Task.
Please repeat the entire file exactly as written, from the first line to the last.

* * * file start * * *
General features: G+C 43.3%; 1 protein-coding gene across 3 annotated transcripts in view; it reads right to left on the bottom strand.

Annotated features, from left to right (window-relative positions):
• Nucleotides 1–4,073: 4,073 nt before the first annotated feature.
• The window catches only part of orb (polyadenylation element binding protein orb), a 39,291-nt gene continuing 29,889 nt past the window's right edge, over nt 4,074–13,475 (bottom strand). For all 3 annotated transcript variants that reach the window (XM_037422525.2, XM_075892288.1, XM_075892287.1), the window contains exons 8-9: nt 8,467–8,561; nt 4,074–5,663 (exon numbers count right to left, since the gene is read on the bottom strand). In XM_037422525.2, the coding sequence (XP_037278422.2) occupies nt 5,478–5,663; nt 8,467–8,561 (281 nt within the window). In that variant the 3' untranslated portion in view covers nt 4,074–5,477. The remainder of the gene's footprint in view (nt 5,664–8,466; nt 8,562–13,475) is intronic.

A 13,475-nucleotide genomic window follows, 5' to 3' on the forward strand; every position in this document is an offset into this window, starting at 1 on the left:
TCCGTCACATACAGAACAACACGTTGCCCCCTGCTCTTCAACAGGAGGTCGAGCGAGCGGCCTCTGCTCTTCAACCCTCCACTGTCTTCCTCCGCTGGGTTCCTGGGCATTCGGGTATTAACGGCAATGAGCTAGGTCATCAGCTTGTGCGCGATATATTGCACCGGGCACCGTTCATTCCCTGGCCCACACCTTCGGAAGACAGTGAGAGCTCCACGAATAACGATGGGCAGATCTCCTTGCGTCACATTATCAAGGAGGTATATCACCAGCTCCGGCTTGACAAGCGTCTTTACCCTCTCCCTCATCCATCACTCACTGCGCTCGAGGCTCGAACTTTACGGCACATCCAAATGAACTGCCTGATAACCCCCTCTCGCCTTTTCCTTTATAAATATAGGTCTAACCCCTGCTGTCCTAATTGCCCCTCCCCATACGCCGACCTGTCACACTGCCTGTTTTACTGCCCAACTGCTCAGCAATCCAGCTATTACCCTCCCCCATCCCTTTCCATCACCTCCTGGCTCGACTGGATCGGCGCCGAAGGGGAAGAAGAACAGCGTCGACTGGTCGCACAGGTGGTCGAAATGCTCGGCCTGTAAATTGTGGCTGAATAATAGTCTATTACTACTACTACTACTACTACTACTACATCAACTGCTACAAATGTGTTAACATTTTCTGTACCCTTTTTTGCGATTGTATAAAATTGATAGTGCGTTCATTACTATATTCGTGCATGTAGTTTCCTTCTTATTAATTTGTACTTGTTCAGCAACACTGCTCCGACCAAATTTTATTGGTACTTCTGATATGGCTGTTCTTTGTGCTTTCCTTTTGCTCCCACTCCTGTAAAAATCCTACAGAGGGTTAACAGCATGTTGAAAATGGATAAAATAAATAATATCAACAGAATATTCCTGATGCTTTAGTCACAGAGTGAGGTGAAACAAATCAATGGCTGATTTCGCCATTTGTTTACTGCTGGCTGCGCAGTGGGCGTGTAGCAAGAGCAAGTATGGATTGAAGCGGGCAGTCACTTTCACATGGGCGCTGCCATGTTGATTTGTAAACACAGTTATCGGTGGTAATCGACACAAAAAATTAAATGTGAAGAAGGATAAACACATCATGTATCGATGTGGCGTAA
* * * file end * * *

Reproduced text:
General features: G+C 43.3%; 1 protein-coding gene across 3 annotated transcripts in view; it reads right to left on the bottom strand.

Annotated features, from left to right (window-relative positions):
• Nucleotides 1–4,073: 4,073 nt before the first annotated feature.
• The window catches only part of orb (polyadenylation element binding protein orb), a 39,291-nt gene continuing 29,889 nt past the window's right edge, over nt 4,074–13,475 (bottom strand). For all 3 annotated transcript variants that reach the window (XM_037422525.2, XM_075892288.1, XM_075892287.1), the window contains exons 8-9: nt 8,467–8,561; nt 4,074–5,663 (exon numbers count right to left, since the gene is read on the bottom strand). In XM_037422525.2, the coding sequence (XP_037278422.2) occupies nt 5,478–5,663; nt 8,467–8,561 (281 nt within the window). In that variant the 3' untranslated portion in view covers nt 4,074–5,477. The remainder of the gene's footprint in view (nt 5,664–8,466; nt 8,562–13,475) is intronic.

A 13,475-nucleotide genomic window follows, 5' to 3' on the forward strand; every position in this document is an offset into this window, starting at 1 on the left:
TCCGTCACATACAGAACAACACGTTGCCCCCTGCTCTTCAACAGGAGGTCGAGCGAGCGGCCTCTGCTCTTCAACCCTCCACTGTCTTCCTCCGCTGGGTTCCTGGGCATTCGGGTATTAACGGCAATGAGCTAGGTCATCAGCTTGTGCGCGATATATTGCACCGGGCACCGTTCATTCCCTGGCCCACACCTTCGGAAGACAGTGAGAGCTCCACGAATAACGATGGGCAGATCTCCTTGCGTCACATTATCAAGGAGGTATATCACCAGCTCCGGCTTGACAAGCGTCTTTACCCTCTCCCTCATCCATCACTCACTGCGCTCGAGGCTCGAACTTTACGGCACATCCAAATGAACTGCCTGATAACCCCCTCTCGCCTTTTCCTTTATAAATATAGGTCTAACCCCTGCTGTCCTAATTGCCCCTCCCCATACGCCGACCTGTCACACTGCCTGTTTTACTGCCCAACTGCTCAGCAATCCAGCTATTACCCTCCCCCATCCCTTTCCATCACCTCCTGGCTCGACTGGATCGGCGCCGAAGGGGAAGAAGAACAGCGTCGACTGGTCGCACAGGTGGTCGAAATGCTCGGCCTGTAAATTGTGGCTGAATAATAGTCTATTACTACTACTACTACTACTACTACTACATCAACTGCTACAAATGTGTTAACATTTTCTGTACCCTTTTTTGCGATTGTATAAAATTGATAGTGCGTTCATTACTATATTCGTGCATGTAGTTTCCTTCTTATTAATTTGTACTTGTTCAGCAACACTGCTCCGACCAAATTTTATTGGTACTTCTGATATGGCTGTTCTTTGTGCTTTCCTTTTGCTCCCACTCCTGTAAAAATCCTACAGAGGGTTAACAGCATGTTGAAAATGGATAAAATAAATAATATCAACAGAATATTCCTGATGCTTTAGTCACAGAGTGAGGTGAAACAAATCAATGGCTGATTTCGCCATTTGTTTACTGCTGGCTGCGCAGTGGGCGTGTAGCAAGAGCAAGTATGGATTGAAGCGGGCAGTCACTTTCACATGGGCGCTGCCATGTTGATTTGTAAACACAGTTATCGGTGGTAATCGACACAAAAAATTAAATGTGAAGAAGGATAAACACATCATGTATCGATGTGGCGTAA